Turkey: Erdogan's arch-foe Gulen seeks international probe into coup

Turkey: Erdogan's arch-foe Gulen seeks international probe into coup
Exiled Turkish preacher Fethullah Gulen calls for an international inquiry into the failed military coup over which Ankara is seeking his extradition, vowing his "full cooperation."
2 min read
12 August, 2016
Gulen said the actions of some supporters cannot be blamed on all the movement's followers [Getty]

US-based Turkish preacher Fethullah Gulen has called for an international inquiry into last month's abortive coup, vowing his "full cooperation" with any such probe of the putsch over which Ankara is seeking his extradition. 

Writing in Saturday's edition of French daily Le Monde, Gulen strenuously rejected accusations by Turkey that he ordered the July 15 attempt to remove President Recep Tayyip Erdogan from power.

"I'm asking that an independent international commission investigate this attempted coup," the Pennsylvania-based preacher wrote, promising his "full cooperation."

"If a tenth of the accusations levelled at me are proven I will return to Turkey to face the stiffest punishment," Gulen, 75, added.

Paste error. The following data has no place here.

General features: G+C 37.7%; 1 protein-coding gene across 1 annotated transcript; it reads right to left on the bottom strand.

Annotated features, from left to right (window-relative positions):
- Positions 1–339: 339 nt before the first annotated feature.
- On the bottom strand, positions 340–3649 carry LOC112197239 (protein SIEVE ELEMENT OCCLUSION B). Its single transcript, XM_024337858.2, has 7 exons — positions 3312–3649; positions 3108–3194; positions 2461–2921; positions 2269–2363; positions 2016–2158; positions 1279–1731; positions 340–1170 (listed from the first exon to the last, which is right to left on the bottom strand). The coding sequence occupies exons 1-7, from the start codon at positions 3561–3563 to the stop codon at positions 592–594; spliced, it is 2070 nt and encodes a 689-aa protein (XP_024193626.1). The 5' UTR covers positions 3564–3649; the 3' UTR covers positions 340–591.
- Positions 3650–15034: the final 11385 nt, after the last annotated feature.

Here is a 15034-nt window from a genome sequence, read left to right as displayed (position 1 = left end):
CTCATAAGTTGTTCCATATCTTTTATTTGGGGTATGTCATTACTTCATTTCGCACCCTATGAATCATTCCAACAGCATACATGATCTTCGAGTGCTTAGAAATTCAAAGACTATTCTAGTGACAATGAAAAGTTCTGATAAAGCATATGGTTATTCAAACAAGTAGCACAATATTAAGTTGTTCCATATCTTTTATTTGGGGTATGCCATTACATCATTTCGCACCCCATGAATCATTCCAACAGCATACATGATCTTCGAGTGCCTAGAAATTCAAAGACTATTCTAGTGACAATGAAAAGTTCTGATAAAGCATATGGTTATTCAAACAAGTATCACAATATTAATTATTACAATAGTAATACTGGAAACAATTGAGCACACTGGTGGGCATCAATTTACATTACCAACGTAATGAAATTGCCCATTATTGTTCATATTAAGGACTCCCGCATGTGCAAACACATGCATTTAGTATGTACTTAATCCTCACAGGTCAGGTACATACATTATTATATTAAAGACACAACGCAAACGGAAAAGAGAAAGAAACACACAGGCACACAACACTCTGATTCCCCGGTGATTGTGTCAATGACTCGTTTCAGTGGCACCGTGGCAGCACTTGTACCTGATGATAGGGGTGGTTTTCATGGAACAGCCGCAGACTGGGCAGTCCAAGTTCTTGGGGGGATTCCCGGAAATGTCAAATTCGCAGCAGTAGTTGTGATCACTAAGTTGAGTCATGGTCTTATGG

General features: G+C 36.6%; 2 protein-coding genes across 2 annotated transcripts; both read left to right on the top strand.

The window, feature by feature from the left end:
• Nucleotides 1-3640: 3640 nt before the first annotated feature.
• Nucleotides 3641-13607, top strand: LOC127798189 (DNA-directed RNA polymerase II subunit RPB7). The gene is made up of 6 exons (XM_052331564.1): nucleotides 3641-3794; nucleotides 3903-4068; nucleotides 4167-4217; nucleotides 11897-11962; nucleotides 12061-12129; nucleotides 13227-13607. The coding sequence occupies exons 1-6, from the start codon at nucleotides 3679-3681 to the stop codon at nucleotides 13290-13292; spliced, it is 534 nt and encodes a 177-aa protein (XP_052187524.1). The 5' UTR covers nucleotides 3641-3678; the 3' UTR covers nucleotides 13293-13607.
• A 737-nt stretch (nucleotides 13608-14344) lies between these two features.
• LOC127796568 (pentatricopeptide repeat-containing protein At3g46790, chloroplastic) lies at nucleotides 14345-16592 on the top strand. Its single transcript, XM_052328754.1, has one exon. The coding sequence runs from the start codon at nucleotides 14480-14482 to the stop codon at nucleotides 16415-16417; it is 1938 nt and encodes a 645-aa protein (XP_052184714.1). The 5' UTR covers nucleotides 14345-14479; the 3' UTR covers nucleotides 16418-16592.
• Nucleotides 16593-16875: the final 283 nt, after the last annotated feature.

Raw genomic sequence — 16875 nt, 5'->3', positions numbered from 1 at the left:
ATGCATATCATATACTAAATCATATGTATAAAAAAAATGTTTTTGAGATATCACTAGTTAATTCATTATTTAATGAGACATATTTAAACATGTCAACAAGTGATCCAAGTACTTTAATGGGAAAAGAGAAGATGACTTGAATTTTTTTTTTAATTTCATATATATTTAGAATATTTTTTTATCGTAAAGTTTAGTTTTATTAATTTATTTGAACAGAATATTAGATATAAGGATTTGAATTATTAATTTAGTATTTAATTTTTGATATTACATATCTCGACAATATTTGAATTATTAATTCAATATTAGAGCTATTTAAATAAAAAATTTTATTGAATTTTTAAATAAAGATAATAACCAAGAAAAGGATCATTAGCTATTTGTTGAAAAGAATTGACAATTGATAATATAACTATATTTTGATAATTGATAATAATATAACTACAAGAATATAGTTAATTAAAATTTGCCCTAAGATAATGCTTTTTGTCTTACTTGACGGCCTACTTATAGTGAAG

A one-time ally of Erdogan turned arch-foe, Gulen has lived in self-imposed exile in the US since 1999.

He has dismissed the accusations against him and his Hizmet movement, which runs a network of private schools, businesses and media outlets, as a "witch hunt."

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"Claiming I could, from 10,000 kilometres [6,000 miles] away, push the army to conduct a putsch against the government is slander," he wrote.

"However, if soldiers claiming to be supporters of Hizmet were involved in this plot, I say without hesitation they are felons who have shaken the unity and integrity of the country."

But Gulen said the actions of some such supporters, who may have been "influenced by the army's penchant for intervention... cannot be blamed on all followers of the movement."

Gulen stressed the warm ties he enjoyed with a host of former Turkish leaders, from liberal ex-president Turgut Ozal in the 1980s to his conservative successor Suleyman Demirel and Bulent Ecevit, the social-democratic premier from 1999 to 2002.

"I lent my support to all their policies," he wrote, adding that they in turn had shown him respect because of his movement's work in promoting education and social work.

With Erdogan, who served 11 years as premier before becoming president in 2014, things were different, Gulen said.

"Although I have always had reservations about political Islam I also supported Mr Erdogan and the AKP [the ruling Justice and Development Party] at the start, when big democratic reforms were launched."

But over the past three years, since a corruption scandal embroiling several of Erdogan's ministers erupted, he has been repeatedly accused of running a "parallel state."

Since 15 July, Turkey's crackdown on his supporters has intensified.

Tens of thousands of people from the military, judiciary, civil service and education suspected of links with Gulen's movement have been dismissed from their jobs or detained.